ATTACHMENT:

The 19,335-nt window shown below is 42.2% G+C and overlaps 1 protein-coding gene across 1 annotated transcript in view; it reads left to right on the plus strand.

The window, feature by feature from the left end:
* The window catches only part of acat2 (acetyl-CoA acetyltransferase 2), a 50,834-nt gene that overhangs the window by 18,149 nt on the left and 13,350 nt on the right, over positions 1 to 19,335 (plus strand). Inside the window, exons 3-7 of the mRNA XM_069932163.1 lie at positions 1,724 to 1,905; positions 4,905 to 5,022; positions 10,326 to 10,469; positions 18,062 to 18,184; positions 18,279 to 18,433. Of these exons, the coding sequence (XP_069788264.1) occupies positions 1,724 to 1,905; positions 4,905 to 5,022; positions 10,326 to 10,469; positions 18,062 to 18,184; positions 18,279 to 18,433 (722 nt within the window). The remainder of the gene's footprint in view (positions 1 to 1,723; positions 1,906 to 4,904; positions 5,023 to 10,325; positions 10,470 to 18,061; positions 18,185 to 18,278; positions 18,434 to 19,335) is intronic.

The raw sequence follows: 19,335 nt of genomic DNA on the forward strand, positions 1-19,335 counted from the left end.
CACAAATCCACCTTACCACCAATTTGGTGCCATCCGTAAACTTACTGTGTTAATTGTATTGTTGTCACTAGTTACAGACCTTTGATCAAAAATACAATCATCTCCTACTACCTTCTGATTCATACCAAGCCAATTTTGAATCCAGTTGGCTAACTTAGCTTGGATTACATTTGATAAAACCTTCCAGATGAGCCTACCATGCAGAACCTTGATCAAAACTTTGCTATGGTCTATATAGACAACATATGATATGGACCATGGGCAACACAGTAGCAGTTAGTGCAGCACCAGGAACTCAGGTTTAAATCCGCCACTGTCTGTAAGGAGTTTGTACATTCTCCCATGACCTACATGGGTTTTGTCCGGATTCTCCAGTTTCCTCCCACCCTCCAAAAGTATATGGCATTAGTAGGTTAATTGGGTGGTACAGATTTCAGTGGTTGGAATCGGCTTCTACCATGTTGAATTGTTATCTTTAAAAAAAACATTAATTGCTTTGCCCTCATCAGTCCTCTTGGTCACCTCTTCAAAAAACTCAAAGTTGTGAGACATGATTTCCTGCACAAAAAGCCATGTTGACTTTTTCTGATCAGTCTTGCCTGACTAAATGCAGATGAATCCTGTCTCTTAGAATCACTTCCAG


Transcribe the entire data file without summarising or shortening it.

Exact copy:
The 19,335-nt window shown below is 42.2% G+C and overlaps 1 protein-coding gene across 1 annotated transcript in view; it reads left to right on the plus strand.

The window, feature by feature from the left end:
* The window catches only part of acat2 (acetyl-CoA acetyltransferase 2), a 50,834-nt gene that overhangs the window by 18,149 nt on the left and 13,350 nt on the right, over positions 1 to 19,335 (plus strand). Inside the window, exons 3-7 of the mRNA XM_069932163.1 lie at positions 1,724 to 1,905; positions 4,905 to 5,022; positions 10,326 to 10,469; positions 18,062 to 18,184; positions 18,279 to 18,433. Of these exons, the coding sequence (XP_069788264.1) occupies positions 1,724 to 1,905; positions 4,905 to 5,022; positions 10,326 to 10,469; positions 18,062 to 18,184; positions 18,279 to 18,433 (722 nt within the window). The remainder of the gene's footprint in view (positions 1 to 1,723; positions 1,906 to 4,904; positions 5,023 to 10,325; positions 10,470 to 18,061; positions 18,185 to 18,278; positions 18,434 to 19,335) is intronic.

The raw sequence follows: 19,335 nt of genomic DNA on the forward strand, positions 1-19,335 counted from the left end.
CACAAATCCACCTTACCACCAATTTGGTGCCATCCGTAAACTTACTGTGTTAATTGTATTGTTGTCACTAGTTACAGACCTTTGATCAAAAATACAATCATCTCCTACTACCTTCTGATTCATACCAAGCCAATTTTGAATCCAGTTGGCTAACTTAGCTTGGATTACATTTGATAAAACCTTCCAGATGAGCCTACCATGCAGAACCTTGATCAAAACTTTGCTATGGTCTATATAGACAACATATGATATGGACCATGGGCAACACAGTAGCAGTTAGTGCAGCACCAGGAACTCAGGTTTAAATCCGCCACTGTCTGTAAGGAGTTTGTACATTCTCCCATGACCTACATGGGTTTTGTCCGGATTCTCCAGTTTCCTCCCACCCTCCAAAAGTATATGGCATTAGTAGGTTAATTGGGTGGTACAGATTTCAGTGGTTGGAATCGGCTTCTACCATGTTGAATTGTTATCTTTAAAAAAAACATTAATTGCTTTGCCCTCATCAGTCCTCTTGGTCACCTCTTCAAAAAACTCAAAGTTGTGAGACATGATTTCCTGCACAAAAAGCCATGTTGACTTTTTCTGATCAGTCTTGCCTGACTAAATGCAGATGAATCCTGTCTCTTAGAATCACTTCCAG